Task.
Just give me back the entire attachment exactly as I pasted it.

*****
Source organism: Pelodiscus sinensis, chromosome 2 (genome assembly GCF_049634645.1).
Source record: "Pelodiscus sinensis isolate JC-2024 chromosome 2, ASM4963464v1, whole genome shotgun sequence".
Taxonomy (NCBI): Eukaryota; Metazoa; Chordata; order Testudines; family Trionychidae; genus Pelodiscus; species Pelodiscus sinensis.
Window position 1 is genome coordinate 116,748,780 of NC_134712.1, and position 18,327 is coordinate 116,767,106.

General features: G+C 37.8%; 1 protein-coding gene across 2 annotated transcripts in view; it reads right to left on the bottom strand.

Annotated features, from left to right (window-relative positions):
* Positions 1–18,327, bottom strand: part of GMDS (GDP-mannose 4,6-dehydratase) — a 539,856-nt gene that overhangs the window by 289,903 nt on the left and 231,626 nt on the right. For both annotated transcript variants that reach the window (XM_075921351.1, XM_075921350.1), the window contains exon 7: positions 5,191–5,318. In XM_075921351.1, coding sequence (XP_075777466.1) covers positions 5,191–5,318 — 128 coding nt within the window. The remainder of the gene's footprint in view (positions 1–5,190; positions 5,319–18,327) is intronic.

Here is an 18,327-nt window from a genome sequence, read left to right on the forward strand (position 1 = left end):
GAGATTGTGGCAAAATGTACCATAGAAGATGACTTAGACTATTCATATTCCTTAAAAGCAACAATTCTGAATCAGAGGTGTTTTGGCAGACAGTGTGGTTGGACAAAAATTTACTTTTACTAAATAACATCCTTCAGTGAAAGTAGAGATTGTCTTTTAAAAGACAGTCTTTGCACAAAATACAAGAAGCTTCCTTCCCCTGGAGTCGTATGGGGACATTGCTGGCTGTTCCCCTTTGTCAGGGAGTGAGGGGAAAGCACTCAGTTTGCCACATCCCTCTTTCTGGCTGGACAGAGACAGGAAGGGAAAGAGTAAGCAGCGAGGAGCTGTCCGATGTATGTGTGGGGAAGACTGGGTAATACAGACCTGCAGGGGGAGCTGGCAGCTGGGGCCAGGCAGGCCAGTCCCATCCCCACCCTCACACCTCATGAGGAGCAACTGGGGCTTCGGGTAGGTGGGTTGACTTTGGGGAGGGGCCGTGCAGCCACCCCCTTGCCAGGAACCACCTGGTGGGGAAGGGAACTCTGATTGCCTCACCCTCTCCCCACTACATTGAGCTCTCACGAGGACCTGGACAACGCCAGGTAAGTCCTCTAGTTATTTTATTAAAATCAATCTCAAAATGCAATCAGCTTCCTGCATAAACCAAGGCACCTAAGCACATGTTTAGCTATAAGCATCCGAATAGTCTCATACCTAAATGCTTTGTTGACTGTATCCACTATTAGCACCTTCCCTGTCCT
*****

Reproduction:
Source organism: Pelodiscus sinensis, chromosome 2 (genome assembly GCF_049634645.1).
Source record: "Pelodiscus sinensis isolate JC-2024 chromosome 2, ASM4963464v1, whole genome shotgun sequence".
Taxonomy (NCBI): Eukaryota; Metazoa; Chordata; order Testudines; family Trionychidae; genus Pelodiscus; species Pelodiscus sinensis.
Window position 1 is genome coordinate 116,748,780 of NC_134712.1, and position 18,327 is coordinate 116,767,106.

General features: G+C 37.8%; 1 protein-coding gene across 2 annotated transcripts in view; it reads right to left on the bottom strand.

Annotated features, from left to right (window-relative positions):
* Positions 1–18,327, bottom strand: part of GMDS (GDP-mannose 4,6-dehydratase) — a 539,856-nt gene that overhangs the window by 289,903 nt on the left and 231,626 nt on the right. For both annotated transcript variants that reach the window (XM_075921351.1, XM_075921350.1), the window contains exon 7: positions 5,191–5,318. In XM_075921351.1, coding sequence (XP_075777466.1) covers positions 5,191–5,318 — 128 coding nt within the window. The remainder of the gene's footprint in view (positions 1–5,190; positions 5,319–18,327) is intronic.

Here is an 18,327-nt window from a genome sequence, read left to right on the forward strand (position 1 = left end):
GAGATTGTGGCAAAATGTACCATAGAAGATGACTTAGACTATTCATATTCCTTAAAAGCAACAATTCTGAATCAGAGGTGTTTTGGCAGACAGTGTGGTTGGACAAAAATTTACTTTTACTAAATAACATCCTTCAGTGAAAGTAGAGATTGTCTTTTAAAAGACAGTCTTTGCACAAAATACAAGAAGCTTCCTTCCCCTGGAGTCGTATGGGGACATTGCTGGCTGTTCCCCTTTGTCAGGGAGTGAGGGGAAAGCACTCAGTTTGCCACATCCCTCTTTCTGGCTGGACAGAGACAGGAAGGGAAAGAGTAAGCAGCGAGGAGCTGTCCGATGTATGTGTGGGGAAGACTGGGTAATACAGACCTGCAGGGGGAGCTGGCAGCTGGGGCCAGGCAGGCCAGTCCCATCCCCACCCTCACACCTCATGAGGAGCAACTGGGGCTTCGGGTAGGTGGGTTGACTTTGGGGAGGGGCCGTGCAGCCACCCCCTTGCCAGGAACCACCTGGTGGGGAAGGGAACTCTGATTGCCTCACCCTCTCCCCACTACATTGAGCTCTCACGAGGACCTGGACAACGCCAGGTAAGTCCTCTAGTTATTTTATTAAAATCAATCTCAAAATGCAATCAGCTTCCTGCATAAACCAAGGCACCTAAGCACATGTTTAGCTATAAGCATCCGAATAGTCTCATACCTAAATGCTTTGTTGACTGTATCCACTATTAGCACCTTCCCTGTCCT